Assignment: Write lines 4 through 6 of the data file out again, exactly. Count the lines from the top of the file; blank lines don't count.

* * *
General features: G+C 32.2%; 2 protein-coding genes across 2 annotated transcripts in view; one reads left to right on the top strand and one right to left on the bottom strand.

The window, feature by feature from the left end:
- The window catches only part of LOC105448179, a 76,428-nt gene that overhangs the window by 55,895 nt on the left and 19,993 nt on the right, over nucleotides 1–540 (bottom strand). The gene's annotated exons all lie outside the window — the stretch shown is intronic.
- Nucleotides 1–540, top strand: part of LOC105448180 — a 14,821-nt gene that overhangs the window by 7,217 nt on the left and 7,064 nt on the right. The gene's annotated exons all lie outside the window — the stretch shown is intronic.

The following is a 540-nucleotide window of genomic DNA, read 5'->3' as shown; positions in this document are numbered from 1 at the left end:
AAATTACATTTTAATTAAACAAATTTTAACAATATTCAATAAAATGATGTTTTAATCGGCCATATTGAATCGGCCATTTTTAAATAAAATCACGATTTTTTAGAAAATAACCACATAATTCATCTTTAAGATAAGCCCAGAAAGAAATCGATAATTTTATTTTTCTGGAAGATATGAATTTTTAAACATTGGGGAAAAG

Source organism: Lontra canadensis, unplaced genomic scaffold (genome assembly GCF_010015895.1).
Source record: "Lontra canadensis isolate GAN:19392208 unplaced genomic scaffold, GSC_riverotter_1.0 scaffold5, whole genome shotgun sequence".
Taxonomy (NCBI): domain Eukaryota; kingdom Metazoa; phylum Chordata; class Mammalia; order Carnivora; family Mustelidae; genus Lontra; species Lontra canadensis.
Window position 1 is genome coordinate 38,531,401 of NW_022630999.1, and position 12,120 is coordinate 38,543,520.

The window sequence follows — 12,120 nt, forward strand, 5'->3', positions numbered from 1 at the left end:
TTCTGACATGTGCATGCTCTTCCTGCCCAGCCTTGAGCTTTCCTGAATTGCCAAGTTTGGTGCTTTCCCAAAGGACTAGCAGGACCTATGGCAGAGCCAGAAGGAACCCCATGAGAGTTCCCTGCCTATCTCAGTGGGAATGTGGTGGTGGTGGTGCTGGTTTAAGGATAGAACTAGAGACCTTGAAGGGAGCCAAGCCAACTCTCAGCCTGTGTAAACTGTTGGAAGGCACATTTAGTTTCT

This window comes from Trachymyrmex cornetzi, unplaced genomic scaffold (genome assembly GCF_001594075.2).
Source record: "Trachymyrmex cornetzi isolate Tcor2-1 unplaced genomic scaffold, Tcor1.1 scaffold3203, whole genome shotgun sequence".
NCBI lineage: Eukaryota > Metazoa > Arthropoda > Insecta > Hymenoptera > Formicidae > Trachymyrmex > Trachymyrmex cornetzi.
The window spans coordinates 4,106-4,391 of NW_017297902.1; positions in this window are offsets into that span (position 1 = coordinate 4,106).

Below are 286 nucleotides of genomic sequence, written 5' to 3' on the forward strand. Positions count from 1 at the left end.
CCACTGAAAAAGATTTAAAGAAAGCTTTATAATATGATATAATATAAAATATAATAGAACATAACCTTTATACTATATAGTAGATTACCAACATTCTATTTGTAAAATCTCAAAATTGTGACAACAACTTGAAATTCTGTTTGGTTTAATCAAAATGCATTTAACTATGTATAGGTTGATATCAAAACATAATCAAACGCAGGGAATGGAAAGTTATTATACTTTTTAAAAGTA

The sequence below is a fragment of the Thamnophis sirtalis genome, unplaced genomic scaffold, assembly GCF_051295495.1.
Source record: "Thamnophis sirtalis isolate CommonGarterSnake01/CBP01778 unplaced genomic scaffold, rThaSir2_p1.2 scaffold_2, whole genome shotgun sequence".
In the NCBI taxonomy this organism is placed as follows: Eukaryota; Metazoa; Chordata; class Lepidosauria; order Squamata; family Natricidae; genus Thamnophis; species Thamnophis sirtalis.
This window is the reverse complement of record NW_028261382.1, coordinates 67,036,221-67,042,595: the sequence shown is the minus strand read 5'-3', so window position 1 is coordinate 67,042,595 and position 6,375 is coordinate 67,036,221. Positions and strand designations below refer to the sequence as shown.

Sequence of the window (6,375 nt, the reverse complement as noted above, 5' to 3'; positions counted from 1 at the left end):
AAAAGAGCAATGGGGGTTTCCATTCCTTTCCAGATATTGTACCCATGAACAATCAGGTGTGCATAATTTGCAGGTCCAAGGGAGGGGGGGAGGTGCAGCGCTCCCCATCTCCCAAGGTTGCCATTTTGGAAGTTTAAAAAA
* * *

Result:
- Nucleotides 1–540, top strand: part of LOC105448180 — a 14,821-nt gene that overhangs the window by 7,217 nt on the left and 7,064 nt on the right. The gene's annotated exons all lie outside the window — the stretch shown is intronic.

The following is a 540-nucleotide window of genomic DNA, read 5'->3' as shown; positions in this document are numbered from 1 at the left end:
AAATTACATTTTAATTAAACAAATTTTAACAATATTCAATAAAATGATGTTTTAATCGGCCATATTGAATCGGCCATTTTTAAATAAAATCACGATTTTTTAGAAAATAACCACATAATTCATCTTTAAGATAAGCCCAGAAAGAAATCGATAATTTTATTTTTCTGGAAGATATGAATTTTTAAACATTGGGGAAAAG